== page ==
Yesterday I managed to get to see a fabulous talk by Dr. Edison Liu, President and CEO of The Jackson Laboratory in Maine. I was able to squeeze it in, in between working on my R01 proposal and preparing for teaching histo to the med students here at UC Davis Med School.
Dr. Liu was a keynote speaker at the UC Davis Comprehensive Cancer Center Symposium (see pic at right).
His talk was entitled “Systems Biology in Cancer Genomic Medicine: Lessons from the Long Tail”.
Dr. Liu covered a great deal of ground in his talk in terms of specific oncogenic events in cancer, particularly breast cancer. All of it was great.
However, I was particularly fascinated by his discussion of the “long tail” concept.
What is the “long tail” of cancer?
What Dr. Liu meant, at least my take on it, is that while some oncogenic events such as certain mutations (e.g. BRCA1/2 in breast cancer) or specific DNA characteristics called SNPs that we all possess in different forms, are relatively famous and well-known to be linked to cancer, these “star villains” of the cancer world still only account for a relatively small fraction of cancers.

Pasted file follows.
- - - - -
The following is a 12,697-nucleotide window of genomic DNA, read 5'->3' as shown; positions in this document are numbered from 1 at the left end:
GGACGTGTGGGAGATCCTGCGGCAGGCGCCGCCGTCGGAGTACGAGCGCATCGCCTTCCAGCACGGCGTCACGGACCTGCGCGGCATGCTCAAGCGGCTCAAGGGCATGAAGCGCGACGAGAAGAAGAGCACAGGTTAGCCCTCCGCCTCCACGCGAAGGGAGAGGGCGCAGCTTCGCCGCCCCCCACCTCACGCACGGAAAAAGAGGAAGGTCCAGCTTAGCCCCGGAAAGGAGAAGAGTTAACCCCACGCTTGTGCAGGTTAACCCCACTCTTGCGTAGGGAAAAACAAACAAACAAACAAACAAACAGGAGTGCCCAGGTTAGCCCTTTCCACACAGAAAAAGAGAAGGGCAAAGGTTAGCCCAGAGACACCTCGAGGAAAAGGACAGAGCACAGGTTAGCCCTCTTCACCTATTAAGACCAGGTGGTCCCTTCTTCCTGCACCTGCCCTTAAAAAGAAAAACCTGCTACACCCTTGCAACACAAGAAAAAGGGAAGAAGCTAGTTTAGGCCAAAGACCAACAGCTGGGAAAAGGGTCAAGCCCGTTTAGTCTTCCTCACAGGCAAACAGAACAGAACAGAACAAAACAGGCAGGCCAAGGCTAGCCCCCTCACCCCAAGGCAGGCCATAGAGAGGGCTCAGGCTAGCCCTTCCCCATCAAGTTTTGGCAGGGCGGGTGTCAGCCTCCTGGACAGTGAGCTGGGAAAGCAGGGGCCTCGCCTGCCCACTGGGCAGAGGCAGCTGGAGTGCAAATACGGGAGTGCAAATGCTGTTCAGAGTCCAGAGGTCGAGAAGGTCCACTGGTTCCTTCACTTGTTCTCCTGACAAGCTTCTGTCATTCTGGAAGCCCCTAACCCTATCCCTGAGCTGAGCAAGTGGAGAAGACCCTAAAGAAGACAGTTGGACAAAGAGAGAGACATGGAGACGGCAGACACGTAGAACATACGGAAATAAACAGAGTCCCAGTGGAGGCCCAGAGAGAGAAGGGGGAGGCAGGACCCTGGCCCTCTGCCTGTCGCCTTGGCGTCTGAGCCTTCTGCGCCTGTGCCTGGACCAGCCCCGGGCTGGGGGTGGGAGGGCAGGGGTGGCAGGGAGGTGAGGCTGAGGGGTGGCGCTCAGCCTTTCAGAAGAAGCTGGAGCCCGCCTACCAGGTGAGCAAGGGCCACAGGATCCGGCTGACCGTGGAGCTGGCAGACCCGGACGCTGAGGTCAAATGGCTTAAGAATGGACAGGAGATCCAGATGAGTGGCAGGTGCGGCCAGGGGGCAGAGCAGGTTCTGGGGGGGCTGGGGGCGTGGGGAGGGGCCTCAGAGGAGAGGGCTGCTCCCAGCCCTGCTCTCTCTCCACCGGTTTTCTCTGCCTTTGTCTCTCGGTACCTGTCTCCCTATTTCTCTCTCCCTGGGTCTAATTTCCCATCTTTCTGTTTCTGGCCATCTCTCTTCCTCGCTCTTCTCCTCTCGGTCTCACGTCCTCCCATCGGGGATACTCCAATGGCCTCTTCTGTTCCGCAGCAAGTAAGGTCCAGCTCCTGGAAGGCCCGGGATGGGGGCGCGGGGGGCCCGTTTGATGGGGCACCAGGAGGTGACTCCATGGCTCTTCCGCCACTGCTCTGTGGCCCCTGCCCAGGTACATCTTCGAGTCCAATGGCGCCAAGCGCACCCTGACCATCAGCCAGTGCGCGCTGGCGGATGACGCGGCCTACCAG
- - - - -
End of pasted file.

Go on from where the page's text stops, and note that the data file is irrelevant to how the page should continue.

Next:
How do the rest of the cancers get caused?
On a bar graph of all the known things linked to cancer, the cancer “star villains” such as BRCA1/2 stand out with relatively tall bars, but in such a graph there are many many other cancer-related events that each individually are linked to relatively few cancers (say only 1%)…so in our graph, you see a host of smaller bars heading off toward the right on the X axis.
Collectively these “lesser” events “tail” off in the graph from the big bars for the oncogenic bad guy stars’ bars. Dr. Liu calls these the “long tail. This “tail” makes a major contribution to cancer. In this way these more rare mutations are still very important.
Often what happens in the events that lead up to cancer is that many different steps have to happen to go from a normal cell to a dangerous cancer cell. Only together do these steps trigger cancer and frequently it is a cocktail of relatively rare events that in combination provide the power to cause cancer. In science we call this a “combinatorial” process.
Even though collectively cancer (in the umbrella term sense of the word) is a relatively common disease, in human cells many things have to go wrong to make cancer so we are in a sense lucky compared to some other species such as mice because mouse cells are very easy to turn into cancer. Of course mice do not typically live long enough in the wild to get cancer.
It is by understanding not only the star villains of cancer, but also the long “tail” of smaller, but still important players that we’ll unlock the mechanisms behind cancer and that is the road to new treatments.